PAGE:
The Woman Who Waited

by Andrei Makine

Seen through the eyes of a young male journalist, this is a haunting tale of lost love as a woman waits for her lover's return from war. Thirty years on she is still waiting. Will he return? Do we discover his fate? This excellent translation captures the humanity, humility and mutual care of a group of women left alone in a Russian village after WW2 - the good times and the bad. A very powerful read.


In this remote corner of the Russian North I had expected to discover a microcosm of the Soviet age, a caricature of this simultaneously messianic and stagnant time. But time was quite simply absent from these villages, which seemed as if they were living on after the disappearance of the regime, after the collapse of the empire. What I was passing through was, in effect, a kind of premonition of the future. All trace of History had been eradicated. What remained were the gilded slivers of the willow leaves on the dark surface of the lake, the first snows that generally came at night, the silence of the White Sea, looming beyond the forests. What remained was this woman in a long military greatcoat, following the shoreline, stopping at the mailbox where the roads met. What remained was the essence of things.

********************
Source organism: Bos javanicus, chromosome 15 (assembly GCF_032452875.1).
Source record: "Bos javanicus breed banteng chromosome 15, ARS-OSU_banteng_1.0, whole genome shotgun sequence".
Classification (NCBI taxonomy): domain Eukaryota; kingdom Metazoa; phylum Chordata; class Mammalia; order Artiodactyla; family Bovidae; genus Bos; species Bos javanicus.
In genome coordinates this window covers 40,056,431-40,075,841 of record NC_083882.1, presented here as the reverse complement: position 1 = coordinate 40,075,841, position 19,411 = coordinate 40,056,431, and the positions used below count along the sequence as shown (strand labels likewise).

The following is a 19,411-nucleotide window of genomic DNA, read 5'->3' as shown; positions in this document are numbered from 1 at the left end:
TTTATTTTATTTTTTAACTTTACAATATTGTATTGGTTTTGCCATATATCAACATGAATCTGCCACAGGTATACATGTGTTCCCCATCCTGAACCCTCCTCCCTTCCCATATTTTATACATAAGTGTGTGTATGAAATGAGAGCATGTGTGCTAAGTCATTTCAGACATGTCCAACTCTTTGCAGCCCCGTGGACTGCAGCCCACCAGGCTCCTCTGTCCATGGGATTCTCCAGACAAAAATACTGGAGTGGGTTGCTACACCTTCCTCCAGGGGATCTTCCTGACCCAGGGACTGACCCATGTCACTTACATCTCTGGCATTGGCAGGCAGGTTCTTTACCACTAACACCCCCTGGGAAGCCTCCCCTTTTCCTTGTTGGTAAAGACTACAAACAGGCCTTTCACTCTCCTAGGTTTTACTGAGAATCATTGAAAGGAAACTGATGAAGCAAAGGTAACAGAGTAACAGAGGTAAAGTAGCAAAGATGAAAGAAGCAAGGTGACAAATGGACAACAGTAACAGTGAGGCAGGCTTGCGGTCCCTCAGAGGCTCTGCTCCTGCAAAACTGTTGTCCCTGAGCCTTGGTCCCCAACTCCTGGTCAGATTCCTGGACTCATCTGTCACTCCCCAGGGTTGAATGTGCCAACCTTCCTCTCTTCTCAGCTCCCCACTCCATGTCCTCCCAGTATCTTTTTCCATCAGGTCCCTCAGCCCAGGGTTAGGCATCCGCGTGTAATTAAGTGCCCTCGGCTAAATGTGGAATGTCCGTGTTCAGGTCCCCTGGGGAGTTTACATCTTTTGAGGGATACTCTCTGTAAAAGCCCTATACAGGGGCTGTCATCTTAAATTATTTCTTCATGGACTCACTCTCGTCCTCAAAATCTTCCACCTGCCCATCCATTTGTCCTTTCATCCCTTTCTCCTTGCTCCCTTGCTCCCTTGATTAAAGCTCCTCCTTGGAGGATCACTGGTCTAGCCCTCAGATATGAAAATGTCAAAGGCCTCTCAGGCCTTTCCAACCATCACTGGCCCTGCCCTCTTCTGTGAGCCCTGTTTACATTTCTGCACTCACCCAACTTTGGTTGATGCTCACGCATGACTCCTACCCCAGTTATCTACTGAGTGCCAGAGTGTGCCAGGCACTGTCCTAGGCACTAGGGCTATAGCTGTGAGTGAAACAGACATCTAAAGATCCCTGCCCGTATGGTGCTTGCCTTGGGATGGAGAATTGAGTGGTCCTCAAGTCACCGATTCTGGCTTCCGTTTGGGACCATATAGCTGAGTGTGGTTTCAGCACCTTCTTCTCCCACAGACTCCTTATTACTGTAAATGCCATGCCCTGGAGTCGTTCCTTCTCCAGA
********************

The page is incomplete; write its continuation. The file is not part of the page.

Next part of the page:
Translated by Geoffrey Strachan


A Life's Music by Andrei Makine
Great Expectations by Charles Dickens

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